Am I the only one who would love these extentions? - Python 3.0 proposals (long)
a.schmolck at gmx.net
Tue Nov 11 13:12:34 CET 2003
Alex Martelli <aleax at aleax.it> writes:
> Alexander Schmolck wrote:
> > IMHO, this is a not such a good way to define enums. Why not do
> > AND, ASSERT, BREAK, CLASS, etc == "AND, ASSERT, BREAK, CLASS,
> > etc".split(", ")
> Unfortunately, this breaks the "once, and only once" principle: you
> have to ensure the sequence of words is the same on both sides -- any
> error in that respect during maintenance will cause small or big
True, but I'd still prefer this one (+ editor macro) in most cases to
(ab)using numbers as symbols (this was my main point; I'm sure I could also
think of various hacks to avoid the duplication and do the the stuffing in the
global namespace implicitly/separately -- if it must go there at all costs).
The main advantage the above has over custom enum types is that it's
immediately obvious. Maybe the standard library should grow a canonical enum
module that adresses most needs.
> Keeping enum values in their own namespace (a class or instance) is
> also generally preferable to injecting them in global namespace,
Yep, this would also be my preference. I'd presumably use something like
DAYS = enum('MON TUE WED [...]'.split())
maybe even without the split.
> If you want each constant's value to be a string, that's easy:
Doesn't have to be, strings are just the simplest choice for something with a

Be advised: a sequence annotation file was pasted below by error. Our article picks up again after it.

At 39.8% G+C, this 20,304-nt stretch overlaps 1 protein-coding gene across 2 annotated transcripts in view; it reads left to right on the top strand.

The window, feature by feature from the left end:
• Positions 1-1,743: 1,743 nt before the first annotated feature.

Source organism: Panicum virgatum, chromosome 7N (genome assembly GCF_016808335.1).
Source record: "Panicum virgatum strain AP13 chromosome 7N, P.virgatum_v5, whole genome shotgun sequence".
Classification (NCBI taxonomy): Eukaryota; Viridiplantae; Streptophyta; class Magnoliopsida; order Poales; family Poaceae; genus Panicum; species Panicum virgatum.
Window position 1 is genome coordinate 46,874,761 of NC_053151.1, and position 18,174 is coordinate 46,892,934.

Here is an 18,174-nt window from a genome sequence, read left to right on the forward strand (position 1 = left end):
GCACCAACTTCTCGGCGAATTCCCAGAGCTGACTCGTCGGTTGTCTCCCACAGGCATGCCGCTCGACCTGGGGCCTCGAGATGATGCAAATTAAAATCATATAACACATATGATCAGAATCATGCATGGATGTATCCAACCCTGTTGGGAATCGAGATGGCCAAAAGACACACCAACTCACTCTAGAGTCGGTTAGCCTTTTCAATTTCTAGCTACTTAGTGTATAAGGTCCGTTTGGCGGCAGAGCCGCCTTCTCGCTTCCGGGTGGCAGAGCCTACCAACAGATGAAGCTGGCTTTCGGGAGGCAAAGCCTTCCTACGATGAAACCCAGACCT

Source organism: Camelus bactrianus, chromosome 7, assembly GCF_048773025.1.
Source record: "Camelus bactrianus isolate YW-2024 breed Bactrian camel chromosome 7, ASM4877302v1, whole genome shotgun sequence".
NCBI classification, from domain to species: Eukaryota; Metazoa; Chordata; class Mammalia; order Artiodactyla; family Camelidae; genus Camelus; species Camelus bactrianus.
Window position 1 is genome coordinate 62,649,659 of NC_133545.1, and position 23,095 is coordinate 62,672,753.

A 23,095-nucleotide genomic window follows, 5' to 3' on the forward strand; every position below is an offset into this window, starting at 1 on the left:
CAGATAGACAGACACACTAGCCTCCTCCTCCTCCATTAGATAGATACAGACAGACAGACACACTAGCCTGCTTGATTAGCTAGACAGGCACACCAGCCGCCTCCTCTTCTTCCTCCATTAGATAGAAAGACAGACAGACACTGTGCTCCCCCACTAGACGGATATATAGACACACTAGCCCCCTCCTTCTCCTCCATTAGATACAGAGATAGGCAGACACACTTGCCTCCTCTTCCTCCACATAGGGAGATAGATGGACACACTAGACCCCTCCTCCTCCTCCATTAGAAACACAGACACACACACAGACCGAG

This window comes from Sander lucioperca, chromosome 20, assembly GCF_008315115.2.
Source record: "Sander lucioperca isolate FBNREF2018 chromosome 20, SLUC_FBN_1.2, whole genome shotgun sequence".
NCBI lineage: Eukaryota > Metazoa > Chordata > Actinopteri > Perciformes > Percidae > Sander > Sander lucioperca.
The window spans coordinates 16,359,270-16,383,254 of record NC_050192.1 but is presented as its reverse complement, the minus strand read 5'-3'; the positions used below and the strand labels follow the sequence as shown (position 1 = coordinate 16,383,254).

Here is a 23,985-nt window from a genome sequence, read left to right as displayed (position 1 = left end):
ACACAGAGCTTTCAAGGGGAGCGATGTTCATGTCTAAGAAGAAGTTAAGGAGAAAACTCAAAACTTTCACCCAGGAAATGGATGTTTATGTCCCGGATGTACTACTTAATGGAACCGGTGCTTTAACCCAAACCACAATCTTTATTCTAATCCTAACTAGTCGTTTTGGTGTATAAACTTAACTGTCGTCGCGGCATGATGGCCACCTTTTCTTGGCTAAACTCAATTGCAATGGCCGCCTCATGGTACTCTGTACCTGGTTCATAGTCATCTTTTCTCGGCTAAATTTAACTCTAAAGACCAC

sensible 'repr' (since you might want some total order of your enums a class
might be better -- if one goes through the trouble of creating one's own enum
> class myenum(Enum):
> AND = ASSERT = BREAK = CLASS = 1
> class Enum: __metaclass__ = metaEnum
> class metaEnum(type):
> def __new__(mcl, clasname, clasbases, clasdict):
> for k in clasdict:
> clasdict[k] = k
> return type.__new__(mcl, clasname, clasbases, clasdict)
Yuck! A nice metaclass demo but far too "clever" and misleading for such a
simple task, IMO.
> The problem with this is that the attributes' _order_ in the
> classbody is lost by the time the metaclass's __new__ runs, as
> the class attributes are presented as a dictionary. But if the
> values you want are strings equal to the attributes' names, the
> order is not important, so this works fine.
> But many applications of enums DO care about order, sigh.
If that prevents people from using the above, I'd consider it a good thing ;)
> > in combination with iterators).I'd also like to have the apply-* work in
> > assignments, e.g. ``first, second, *rest = someList``. This would also
> > make python's list destructuring facilities much more powerful.
> Yes, I agree on this one. Further, if the "*rest" was allowed to
> receive _any remaining iterable_ (not just necessarily a list, but
> rather often an iterator) you'd be able to use itertools.count()
> and other unbounded-iterators on the RHS.
Indeed, as I noted in my previous post, iterators and such extensions would go
very well together.
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